By Christopher Nosnibor
Chrome may have a reputation based on their being the progenitors of industrial rock, and with Helios Creed steering the band since joining in 1976 (the band originated with drummer and vocalist Damon Edge in 1975 who took inspiration from influences as divergent as proto-Punk pioneers such as The Stooges, to sound art experimentation like the work of John Cage and Allan Kaprow) but such a narrative is painfully reductive, ultimately, not least of all on account of the band’s numerous phases.
Chrome have long incorporated myriad elements within their music, forging a uniquely hybridised sound, and since the band’s reconvergence with Helios at the helm following Edge’s death in 1995 (remaining active between 1997 and 2001 and again more recently). Feel it Like a Scientist certainly probes and grinds its ways down a number of different avenues, powering headlong in many different directions with an energy that’s at times quite bewildering.
It’s pretty crazy shit – just the way you’d want it from a band who’ve spent over 40 years at the cutting edge of exploratory psychedia and warped rock. As soon as you’ve acclimatized to the burning guitar crunch, the synths screech in and dominate and lead the track on a twisted sci-fi prog path… and then a swell of noise like a jet engine roaring for take-off obliterates everything, and even that, in turn, is swallowed by distortion and a slow sonic disintegration that reveals everything else is still going on underneath. And that’s only the first track. Help us, indeed!
Feel It Like a Scientist is an album that never lets up on the throbbing bass, pumping percussion and solid guitars, all providing a backdrop for the dirty gothic croon of Creed’s vocals. ‘Prophecy’ sounds like a Sabbath track played backwards while someone rides a motrobike through the studio… and then a thudding metal-edged fuzz guitar slices in and Creed croons low and throaty. The sinister overtones of his grinding vox is countered by the helium-filled backing vocals on the bicker rock thud of ‘Lady Feline.’ The only other bands that could possibly pull off a track like this are Melvins and Butthole Surfers, but of course, Chrome were there first by quite some margin (and the latter have openly cited Chrome, not surprisingly, as an influence on their crazed take on the ‘rock’ sound).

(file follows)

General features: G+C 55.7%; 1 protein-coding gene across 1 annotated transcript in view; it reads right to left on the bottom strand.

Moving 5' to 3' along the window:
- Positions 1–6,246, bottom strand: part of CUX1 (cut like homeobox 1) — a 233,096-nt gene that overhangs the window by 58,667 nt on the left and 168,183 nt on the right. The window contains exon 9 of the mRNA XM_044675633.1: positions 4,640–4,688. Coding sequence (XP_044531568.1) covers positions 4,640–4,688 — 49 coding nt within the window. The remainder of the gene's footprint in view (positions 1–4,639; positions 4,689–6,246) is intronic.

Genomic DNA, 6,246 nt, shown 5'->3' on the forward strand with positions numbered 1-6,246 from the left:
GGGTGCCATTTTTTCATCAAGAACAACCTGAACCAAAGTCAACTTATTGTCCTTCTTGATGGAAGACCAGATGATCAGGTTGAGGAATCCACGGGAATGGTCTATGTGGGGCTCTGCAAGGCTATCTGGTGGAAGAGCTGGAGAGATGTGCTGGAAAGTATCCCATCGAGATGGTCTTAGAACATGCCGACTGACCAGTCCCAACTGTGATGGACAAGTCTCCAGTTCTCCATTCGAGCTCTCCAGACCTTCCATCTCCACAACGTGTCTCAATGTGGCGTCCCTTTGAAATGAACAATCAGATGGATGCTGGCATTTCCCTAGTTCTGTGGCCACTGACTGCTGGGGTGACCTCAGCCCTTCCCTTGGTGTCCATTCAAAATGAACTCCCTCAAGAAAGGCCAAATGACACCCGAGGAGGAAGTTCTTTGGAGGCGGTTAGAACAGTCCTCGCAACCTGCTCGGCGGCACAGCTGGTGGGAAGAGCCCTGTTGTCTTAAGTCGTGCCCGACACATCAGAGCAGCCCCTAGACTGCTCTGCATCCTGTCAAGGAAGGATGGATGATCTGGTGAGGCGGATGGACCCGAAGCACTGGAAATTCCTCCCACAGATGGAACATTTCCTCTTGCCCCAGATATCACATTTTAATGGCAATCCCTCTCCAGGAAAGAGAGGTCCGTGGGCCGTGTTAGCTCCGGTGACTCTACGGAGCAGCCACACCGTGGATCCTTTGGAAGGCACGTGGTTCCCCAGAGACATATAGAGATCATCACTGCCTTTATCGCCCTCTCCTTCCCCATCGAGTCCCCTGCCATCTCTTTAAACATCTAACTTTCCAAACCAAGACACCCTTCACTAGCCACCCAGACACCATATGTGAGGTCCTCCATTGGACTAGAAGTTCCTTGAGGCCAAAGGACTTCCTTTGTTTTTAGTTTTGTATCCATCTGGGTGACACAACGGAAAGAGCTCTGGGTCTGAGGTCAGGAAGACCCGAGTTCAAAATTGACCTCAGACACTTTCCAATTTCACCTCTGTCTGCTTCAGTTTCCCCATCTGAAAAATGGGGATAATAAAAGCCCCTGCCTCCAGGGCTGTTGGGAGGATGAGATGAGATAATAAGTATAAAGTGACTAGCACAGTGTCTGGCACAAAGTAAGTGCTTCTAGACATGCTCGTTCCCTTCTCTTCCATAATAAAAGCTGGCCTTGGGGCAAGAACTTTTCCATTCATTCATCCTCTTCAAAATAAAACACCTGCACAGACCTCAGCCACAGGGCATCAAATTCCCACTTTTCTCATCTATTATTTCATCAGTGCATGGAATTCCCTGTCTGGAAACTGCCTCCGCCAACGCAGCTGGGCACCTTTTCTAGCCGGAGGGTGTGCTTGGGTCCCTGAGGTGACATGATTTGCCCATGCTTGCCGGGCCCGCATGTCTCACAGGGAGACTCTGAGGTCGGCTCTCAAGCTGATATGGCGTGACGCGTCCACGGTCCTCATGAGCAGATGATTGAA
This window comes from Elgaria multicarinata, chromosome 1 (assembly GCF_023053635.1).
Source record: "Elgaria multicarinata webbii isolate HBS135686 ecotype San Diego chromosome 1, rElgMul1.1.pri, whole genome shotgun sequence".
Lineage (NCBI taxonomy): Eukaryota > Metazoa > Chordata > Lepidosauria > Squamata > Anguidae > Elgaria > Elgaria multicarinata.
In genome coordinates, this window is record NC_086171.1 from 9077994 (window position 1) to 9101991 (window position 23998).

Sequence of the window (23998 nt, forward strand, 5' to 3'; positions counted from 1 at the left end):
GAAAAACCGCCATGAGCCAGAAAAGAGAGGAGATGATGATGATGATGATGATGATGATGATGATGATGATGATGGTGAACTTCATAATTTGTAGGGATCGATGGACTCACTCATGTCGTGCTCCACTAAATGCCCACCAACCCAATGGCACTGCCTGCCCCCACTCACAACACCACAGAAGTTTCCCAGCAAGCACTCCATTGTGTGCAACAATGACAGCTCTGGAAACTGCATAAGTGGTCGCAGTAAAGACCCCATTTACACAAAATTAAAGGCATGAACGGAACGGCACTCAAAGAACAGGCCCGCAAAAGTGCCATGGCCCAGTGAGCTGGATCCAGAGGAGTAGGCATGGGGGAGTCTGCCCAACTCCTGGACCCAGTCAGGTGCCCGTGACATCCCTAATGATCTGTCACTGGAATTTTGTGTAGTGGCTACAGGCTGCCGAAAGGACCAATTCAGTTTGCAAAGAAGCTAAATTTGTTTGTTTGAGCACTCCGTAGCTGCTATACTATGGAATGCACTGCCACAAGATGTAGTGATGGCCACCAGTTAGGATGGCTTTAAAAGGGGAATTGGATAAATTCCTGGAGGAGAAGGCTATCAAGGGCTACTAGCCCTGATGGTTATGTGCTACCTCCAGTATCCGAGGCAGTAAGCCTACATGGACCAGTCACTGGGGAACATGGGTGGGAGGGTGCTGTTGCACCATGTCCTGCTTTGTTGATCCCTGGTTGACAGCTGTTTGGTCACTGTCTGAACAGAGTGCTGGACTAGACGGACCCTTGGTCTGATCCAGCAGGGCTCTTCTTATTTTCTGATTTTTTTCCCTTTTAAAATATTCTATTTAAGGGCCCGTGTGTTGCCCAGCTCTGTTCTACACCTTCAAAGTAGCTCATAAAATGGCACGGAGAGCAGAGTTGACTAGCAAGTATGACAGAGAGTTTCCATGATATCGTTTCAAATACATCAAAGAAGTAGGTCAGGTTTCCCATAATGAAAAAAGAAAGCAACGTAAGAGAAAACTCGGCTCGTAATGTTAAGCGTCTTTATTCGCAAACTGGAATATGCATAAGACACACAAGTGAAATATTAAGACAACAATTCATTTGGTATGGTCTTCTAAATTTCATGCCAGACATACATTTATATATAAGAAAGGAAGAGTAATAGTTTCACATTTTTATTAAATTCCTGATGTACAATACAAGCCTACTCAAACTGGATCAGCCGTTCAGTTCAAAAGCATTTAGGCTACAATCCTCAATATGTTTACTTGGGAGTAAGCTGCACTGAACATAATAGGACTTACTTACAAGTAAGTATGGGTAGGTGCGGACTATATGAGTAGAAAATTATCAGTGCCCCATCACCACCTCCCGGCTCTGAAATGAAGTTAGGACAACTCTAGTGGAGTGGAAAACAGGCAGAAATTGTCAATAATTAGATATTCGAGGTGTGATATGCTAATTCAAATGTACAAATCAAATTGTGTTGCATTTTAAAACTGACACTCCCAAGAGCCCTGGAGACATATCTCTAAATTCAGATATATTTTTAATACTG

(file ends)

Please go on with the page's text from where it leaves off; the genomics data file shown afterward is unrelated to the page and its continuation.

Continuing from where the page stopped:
‘Lipstick’ crosses Krautrock with Heavy Rock, and spaced-out synth weirdness collides with frenetic percussion and gritty guitars on the robotix metal of ‘Something in the Clouds,’ which actually boasts a fair hook, too. Elsewhere, ‘Six’ sounds like Danzig playing the Bond theme on some heavy psychotropic drugs. It’s just a pity Danzig don’t actually sound this way. ‘Captain Bosun’ is a work of freaky space rock à la Gong with a heavy dash of Scott Walker. Crazy? Of course, and it works brilliantly. An insistent rhythm, strolling bassline and a mess of fucked-up distortion and noise are the main ingredients for ‘Cyberchondia.’ The album’s final track, ‘Nymph Droid’ slowly drifts on a cloud of ambience and transports the listener out of the room altogether.
It’s a cracking album that’s simultaneously coherent and diverse, and far from being the sound of some old has-beens going through the motions, it’s a challenging and exhilarating work. Longstanding fans won’t be disappointed by the high standard that’s maintained throughout, or the mania that drives the album, and for those unacquainted with the band (where have you been?), it’s a most appealing port of entry – as long as you’re up for getting your brain bent a little.
Feel it Like a Scientist will be released on August 5 by King of Spades